Burundi marked its National AIDS Day on 8 May and committed to stopping new HIV infections among children and keeping their mothers alive. The Minister of Health of Burundi, Dr Sabine Ntakarutimana who opened the event at the Kamenge health centre in Bujumbura said, "I am committed to bringing Burundi to zero new HIV infections, zero discrimination and zero AIDS-related deaths."
Burundi's health authorities report HIV prevalence in the country was 1.4% in 2010 with more than 98,000 people living with HIV in 2011. The country is struggling with a low HIV treatment coverage with only 49% of people eligible for antiretroviral therapy accessing it. Almost 2000 babies were born with HIV in 2011. The government has promised to improve treatment coverage especially for pregnant women living with HIV and recently Burundi's President Pierre Nkurunziza adopted a decree which aims to significantly scale-up services to prevent new HIV infections among children.
"AIDS is a strategic entry point for advancing Burundi's social agenda at several levels: protecting women, children and human rights," said UNAIDS Executive Director Michel Sidibé at the event.
The country will be receiving support for scaling-up services from the United States of America according to its Ambassador to the country, Dawn Liberi. "We will double our financial contribution to cover eight of the 17 provinces in Burundi with services to prevent new HIV infections among children," she said.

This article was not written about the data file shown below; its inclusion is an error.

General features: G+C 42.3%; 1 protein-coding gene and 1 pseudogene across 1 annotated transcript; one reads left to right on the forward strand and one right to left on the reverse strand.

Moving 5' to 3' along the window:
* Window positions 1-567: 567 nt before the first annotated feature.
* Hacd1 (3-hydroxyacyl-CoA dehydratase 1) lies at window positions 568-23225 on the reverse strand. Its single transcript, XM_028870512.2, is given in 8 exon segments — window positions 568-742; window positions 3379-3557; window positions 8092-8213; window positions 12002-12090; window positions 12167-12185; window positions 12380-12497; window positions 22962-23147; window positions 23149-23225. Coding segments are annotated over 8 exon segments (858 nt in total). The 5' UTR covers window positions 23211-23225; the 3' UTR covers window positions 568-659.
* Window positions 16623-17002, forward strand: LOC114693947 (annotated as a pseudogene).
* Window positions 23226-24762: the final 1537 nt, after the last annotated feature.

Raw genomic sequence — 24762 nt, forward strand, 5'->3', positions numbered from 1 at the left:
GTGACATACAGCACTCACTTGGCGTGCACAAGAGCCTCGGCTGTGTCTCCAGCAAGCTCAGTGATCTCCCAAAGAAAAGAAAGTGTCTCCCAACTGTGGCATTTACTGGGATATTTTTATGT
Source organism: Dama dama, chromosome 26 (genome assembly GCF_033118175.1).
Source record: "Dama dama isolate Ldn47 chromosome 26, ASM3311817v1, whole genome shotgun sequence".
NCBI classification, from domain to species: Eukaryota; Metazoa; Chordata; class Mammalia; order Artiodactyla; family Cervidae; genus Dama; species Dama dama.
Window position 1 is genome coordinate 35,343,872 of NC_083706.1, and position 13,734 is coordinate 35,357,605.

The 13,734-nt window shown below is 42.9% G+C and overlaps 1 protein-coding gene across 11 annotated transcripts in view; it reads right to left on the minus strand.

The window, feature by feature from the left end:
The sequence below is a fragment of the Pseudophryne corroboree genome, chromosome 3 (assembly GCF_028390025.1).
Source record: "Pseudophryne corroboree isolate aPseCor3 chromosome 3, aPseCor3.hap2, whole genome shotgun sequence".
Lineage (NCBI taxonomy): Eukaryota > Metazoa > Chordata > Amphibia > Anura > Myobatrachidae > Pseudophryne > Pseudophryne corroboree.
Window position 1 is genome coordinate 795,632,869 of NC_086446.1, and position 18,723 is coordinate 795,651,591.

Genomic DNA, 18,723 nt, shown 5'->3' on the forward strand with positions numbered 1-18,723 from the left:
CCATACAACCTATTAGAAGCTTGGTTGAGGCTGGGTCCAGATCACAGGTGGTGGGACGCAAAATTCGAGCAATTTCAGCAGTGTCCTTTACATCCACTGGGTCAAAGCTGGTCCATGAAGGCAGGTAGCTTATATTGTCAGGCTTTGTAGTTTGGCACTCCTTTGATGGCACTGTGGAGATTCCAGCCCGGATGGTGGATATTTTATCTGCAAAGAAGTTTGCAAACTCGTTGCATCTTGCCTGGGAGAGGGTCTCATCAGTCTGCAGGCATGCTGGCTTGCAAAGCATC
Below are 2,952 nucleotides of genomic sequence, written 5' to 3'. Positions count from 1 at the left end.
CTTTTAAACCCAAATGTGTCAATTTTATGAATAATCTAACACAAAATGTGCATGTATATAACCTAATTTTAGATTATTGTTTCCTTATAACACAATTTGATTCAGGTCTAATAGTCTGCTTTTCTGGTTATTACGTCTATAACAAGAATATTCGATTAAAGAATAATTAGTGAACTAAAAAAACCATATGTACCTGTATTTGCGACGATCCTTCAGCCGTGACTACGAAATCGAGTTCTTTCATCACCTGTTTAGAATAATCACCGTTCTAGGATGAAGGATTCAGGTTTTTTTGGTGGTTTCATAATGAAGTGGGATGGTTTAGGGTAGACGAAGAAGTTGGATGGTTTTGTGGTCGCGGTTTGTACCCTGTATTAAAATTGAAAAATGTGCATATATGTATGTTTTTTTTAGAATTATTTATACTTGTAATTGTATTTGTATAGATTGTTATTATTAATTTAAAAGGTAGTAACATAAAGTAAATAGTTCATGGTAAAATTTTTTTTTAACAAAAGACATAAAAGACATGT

In 2011, UNAIDS and partners launched the Global Plan towards the elimination of new HIV infections among children by 2015 and keeping their mothers alive. Burundi is one of the 22 countries that the Global Plan focuses on, where 90% of new HIV infections among children occur.
Mr Sidibé also visited the centre of health and family welfare (ABUBEF). The centre provides medical and care and support services to people living with HIV, as well as conducting HIV prevention programmes.
As part of his official visit to Burundi, Mr Sidibé met with the Second Vice-President, Gervais Rufyikiri, who has championed the country's drive to stop new HIV infections in children. In 2005, Burundi emerged from a long civil war and the Vice-President asked UNAIDS to support the country's efforts towards greater development. He said, "I am asking the international community to pay more attention to Burundi. We are in the process of rebuilding our country and we need your support."
The UNAIDS Executive Director continues his official mission on 9 May with a meeting with the country's president.